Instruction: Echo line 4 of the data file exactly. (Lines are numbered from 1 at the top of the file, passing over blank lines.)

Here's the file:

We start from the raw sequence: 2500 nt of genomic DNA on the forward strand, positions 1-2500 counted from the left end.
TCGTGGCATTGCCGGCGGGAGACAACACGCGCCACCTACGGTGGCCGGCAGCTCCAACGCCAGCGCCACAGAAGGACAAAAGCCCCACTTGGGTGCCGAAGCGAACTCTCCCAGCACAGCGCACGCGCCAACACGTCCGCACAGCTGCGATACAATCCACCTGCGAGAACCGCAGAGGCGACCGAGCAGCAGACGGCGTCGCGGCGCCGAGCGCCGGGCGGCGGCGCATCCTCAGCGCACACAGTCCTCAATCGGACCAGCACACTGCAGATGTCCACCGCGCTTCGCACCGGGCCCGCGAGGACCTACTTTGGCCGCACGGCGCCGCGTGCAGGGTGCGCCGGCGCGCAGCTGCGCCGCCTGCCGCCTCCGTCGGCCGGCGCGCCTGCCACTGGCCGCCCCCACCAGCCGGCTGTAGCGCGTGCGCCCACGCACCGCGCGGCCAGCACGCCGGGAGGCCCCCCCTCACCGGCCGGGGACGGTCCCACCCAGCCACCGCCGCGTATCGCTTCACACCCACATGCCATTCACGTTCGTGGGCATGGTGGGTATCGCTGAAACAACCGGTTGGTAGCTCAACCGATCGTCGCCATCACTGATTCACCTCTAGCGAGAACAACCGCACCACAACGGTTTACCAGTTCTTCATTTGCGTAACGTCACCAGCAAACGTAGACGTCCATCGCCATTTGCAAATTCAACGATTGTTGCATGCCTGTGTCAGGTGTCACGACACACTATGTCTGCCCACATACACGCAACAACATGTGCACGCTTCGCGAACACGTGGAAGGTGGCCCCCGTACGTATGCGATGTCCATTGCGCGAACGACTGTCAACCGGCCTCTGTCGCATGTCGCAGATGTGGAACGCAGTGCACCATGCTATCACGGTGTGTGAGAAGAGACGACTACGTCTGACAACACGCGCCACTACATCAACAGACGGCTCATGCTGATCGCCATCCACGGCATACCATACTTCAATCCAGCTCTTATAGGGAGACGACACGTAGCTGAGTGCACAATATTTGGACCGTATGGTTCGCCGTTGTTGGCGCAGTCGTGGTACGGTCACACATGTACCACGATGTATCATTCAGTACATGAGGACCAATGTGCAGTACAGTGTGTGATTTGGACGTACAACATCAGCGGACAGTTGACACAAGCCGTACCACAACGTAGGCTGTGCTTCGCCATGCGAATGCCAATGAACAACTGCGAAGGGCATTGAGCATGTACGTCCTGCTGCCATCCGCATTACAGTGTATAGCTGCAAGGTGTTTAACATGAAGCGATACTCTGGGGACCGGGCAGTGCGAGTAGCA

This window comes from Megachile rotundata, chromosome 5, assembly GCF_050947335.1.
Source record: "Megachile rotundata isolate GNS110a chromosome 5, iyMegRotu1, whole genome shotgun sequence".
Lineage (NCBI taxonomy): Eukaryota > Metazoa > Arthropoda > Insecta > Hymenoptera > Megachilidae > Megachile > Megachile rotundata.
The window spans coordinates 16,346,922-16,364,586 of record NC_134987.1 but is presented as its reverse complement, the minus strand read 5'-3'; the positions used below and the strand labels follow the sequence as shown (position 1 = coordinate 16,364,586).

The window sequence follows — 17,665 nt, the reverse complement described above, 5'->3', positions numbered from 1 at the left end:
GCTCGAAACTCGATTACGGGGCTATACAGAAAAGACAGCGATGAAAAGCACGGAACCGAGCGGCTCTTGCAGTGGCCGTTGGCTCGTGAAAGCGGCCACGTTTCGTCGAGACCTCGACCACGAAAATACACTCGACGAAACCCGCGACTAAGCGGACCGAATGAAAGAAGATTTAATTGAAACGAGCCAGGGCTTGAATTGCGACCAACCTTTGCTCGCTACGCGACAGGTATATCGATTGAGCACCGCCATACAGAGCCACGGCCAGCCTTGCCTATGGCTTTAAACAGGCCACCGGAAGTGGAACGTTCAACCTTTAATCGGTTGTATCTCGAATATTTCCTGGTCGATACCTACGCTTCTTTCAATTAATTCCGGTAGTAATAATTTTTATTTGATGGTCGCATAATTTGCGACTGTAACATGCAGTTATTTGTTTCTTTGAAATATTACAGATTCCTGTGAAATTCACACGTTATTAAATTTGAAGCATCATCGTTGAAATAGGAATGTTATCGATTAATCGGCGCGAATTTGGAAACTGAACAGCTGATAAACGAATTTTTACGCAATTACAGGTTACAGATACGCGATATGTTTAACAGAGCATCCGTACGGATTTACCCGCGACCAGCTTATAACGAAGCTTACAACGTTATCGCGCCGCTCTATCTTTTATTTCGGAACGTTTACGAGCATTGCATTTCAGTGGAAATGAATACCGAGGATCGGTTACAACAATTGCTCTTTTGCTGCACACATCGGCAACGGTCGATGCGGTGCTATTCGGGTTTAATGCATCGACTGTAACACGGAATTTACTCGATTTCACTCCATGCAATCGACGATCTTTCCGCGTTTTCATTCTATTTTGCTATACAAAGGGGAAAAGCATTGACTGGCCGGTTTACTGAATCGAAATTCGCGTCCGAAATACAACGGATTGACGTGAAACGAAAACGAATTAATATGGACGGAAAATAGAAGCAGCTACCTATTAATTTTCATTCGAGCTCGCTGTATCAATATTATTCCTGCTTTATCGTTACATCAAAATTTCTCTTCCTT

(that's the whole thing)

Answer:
Source record: "Megachile rotundata isolate GNS110a chromosome 5, iyMegRotu1, whole genome shotgun sequence".